BusinessVenice’s ‘tourist tax’, labeled a ‘miserable failure,’ might not...

Venice’s ‘tourist tax’, labeled a ‘miserable failure,’ might not break even this year



Faced with the threat of sinking and an economy that crowds out local people, Venice launched a measure last month that was as ambitious as it was contentious: a so-called “tourist tax” on daytrippers. But a few weeks in, the floating city has done little to prove it has found the solution to managing its love-hate relationship with 20 million annual visitors.

The northern Italian city has collected just under €1 million ($1.1 million) in fees in the first 11 days of charging visitors €5 ($5.36) to enter for a day, new data shows. 

However, the charge doesn’t appear to have had the intended effect of deterring tourists from making the short stopover.

The latest data shows that 70,000 visitors came to Venice on May 19. That’s more than the 65,000 registered visitors on 2 June last year, a national holiday in Italy and before the tourist tax was rolled out. Since its debut, 195,000 tickets have been sold to visitors.

If numbers weren’t down, Venice officials would have at least expected the tax to subsidize the economic contribution of traditionally stingy daytrippers, who don’t spend as much as longer-term visitors but make up 80% of Venice’s total traveling party each year.

But the tax may not help the city’s finances that much. If Venice keeps collecting at the rate it has in its first 11 days of operation, it may not even be able to cover the considerable outlay involved in implementing the project, at least during its trial period.

Between setting up an online booking system, launching informational campaigns, and paying officers to carry out ticket checks, Italian paper Corriere della Sera reported the city has spent €3 million ($3.3 million) on the project.

The tourist tax has been imposed on “29 peak days” between April and July as part of a trial period. Extrapolating out Venice’s current $1.1 million haul over the first 11 such days, the city may fall short of recouping its initial outlay before the end of July. 

Local opposition

Whether the “tourist tax” is extended beyond its current trial period is up for debate, given the backlash it has received from locals.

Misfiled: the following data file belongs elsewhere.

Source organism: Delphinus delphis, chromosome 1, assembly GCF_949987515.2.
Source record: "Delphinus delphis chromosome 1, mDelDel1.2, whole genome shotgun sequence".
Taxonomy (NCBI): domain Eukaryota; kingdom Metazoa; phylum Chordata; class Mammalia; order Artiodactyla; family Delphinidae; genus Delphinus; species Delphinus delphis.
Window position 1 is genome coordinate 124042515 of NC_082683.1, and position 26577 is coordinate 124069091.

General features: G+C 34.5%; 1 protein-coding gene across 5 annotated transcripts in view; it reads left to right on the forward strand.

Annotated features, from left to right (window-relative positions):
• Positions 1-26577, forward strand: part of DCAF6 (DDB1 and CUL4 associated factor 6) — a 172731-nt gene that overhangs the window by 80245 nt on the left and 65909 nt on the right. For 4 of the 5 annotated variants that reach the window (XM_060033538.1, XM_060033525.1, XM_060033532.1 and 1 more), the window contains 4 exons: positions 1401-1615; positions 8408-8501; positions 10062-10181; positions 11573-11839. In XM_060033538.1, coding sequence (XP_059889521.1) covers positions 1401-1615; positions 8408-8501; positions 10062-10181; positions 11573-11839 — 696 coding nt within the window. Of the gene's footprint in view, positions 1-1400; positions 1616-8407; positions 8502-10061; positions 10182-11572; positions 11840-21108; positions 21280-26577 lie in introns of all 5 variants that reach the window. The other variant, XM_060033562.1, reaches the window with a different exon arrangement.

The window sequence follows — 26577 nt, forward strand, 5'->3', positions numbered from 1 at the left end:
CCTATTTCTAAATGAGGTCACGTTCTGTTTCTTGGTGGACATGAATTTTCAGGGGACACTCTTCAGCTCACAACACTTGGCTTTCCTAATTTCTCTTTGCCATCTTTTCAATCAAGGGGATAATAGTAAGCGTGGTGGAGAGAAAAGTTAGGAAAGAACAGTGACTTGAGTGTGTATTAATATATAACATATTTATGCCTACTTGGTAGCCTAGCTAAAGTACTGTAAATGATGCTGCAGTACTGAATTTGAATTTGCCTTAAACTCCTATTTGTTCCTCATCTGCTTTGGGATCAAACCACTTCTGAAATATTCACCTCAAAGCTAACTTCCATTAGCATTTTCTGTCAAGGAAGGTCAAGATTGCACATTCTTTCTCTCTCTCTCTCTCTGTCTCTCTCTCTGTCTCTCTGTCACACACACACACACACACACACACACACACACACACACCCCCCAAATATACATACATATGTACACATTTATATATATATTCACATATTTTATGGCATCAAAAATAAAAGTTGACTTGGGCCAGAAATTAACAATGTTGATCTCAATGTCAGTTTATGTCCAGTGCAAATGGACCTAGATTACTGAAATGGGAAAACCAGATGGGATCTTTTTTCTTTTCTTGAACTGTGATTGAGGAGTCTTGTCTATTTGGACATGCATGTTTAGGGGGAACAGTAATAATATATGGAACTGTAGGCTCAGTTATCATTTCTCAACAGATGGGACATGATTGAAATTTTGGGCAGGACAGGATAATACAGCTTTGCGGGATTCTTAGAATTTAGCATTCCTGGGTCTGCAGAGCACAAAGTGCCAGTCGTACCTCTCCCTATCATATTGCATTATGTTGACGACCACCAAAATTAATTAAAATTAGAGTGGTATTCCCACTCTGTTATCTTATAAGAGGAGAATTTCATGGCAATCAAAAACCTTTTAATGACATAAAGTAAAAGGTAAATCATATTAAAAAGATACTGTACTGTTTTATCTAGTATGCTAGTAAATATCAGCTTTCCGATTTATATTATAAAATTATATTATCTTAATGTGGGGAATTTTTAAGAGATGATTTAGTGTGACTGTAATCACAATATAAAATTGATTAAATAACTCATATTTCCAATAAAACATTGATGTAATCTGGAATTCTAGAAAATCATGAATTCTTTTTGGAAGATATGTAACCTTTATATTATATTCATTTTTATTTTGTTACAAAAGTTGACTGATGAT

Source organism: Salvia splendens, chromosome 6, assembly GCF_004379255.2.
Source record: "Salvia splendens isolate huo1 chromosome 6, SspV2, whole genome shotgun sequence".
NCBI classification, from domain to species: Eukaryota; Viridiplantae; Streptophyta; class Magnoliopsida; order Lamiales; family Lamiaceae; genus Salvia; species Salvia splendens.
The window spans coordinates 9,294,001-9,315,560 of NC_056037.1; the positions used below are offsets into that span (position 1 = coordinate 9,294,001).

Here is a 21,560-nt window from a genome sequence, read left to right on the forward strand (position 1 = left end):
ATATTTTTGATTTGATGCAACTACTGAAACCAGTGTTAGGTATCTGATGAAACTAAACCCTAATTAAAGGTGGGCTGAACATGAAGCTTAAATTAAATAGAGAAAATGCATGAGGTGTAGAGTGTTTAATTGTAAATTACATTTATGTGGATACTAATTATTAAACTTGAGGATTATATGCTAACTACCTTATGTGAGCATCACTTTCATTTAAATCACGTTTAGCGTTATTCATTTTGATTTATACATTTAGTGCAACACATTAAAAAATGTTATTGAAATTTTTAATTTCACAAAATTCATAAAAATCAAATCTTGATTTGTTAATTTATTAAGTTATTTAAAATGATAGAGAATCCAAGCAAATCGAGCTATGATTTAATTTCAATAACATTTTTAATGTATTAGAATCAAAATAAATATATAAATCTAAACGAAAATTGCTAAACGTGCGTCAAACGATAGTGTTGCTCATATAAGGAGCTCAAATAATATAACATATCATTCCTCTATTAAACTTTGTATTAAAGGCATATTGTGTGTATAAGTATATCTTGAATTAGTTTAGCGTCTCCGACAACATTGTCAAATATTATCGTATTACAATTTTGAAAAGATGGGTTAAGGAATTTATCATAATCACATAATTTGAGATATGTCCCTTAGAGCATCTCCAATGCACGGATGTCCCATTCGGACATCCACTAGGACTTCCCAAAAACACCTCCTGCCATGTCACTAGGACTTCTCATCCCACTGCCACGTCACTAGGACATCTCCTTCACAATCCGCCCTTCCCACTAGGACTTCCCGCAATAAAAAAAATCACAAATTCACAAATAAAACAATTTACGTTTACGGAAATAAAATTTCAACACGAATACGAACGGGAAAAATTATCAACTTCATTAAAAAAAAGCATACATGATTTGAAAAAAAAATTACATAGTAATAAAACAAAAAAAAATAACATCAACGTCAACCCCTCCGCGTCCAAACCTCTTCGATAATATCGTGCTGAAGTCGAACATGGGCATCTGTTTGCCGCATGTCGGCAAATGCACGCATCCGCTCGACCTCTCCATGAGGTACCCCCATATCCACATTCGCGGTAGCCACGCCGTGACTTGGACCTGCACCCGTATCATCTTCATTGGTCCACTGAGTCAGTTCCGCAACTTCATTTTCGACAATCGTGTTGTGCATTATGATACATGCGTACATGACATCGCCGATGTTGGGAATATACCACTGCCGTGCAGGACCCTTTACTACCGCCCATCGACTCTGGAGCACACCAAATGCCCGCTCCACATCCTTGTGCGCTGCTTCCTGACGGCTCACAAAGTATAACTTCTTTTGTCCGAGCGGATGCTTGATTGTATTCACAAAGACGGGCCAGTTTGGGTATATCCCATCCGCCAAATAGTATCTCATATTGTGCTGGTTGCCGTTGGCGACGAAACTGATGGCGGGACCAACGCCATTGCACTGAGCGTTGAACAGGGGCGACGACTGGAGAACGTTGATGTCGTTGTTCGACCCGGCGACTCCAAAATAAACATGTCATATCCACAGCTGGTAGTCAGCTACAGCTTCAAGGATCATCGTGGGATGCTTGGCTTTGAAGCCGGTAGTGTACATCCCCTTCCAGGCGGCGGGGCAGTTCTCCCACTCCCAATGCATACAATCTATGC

Venetians gathered on the city’s streets in the buildup to the tax’s launch last month to protest its rollout. 

Motivations for the opposition have been wide-ranging. Some locals fear it will turn Venice into a “theme park” and do little to enhance the city’s reputation on the world stage.

Others have accused Venice of using the entry fee as a diversion for the local government’s failure to address a housing crisis in the city.

“They should repair the thousands of abandoned houses in this city. However, that’s unlikely to happen. Instead, residents keep leaving, the city is emptying out, and all we’re doing is boosting tourism,” Venice resident Nicola Ussardi told Euronews last month

Calls to scrap the tax have only gotten louder since the data showed it hasn’t reduced visitor numbers.

“The entry ticket measure in Venice has failed miserably because the numbers count and they say that the ticket has in no way lowered the flow of tourists or staggered the arrivals, but instead the arrivals are numerically superior with respect to previous years,” Giovanni Andrea Martini from city council group All The City Together, said at a press conference this week.

The “tourist tax” is only the latest move from the local government to reign in the effects of daytrippers. 

In January, the city introduced a 25-person cap on congregating in the city, about half the size of a typical tourist bus. 

Venice’s relationship with its most lucrative source of income, visitors, is likely to remain complicated. But officials will hope they can turn around a so-called “miserable failure” before disgruntled locals force their hand.

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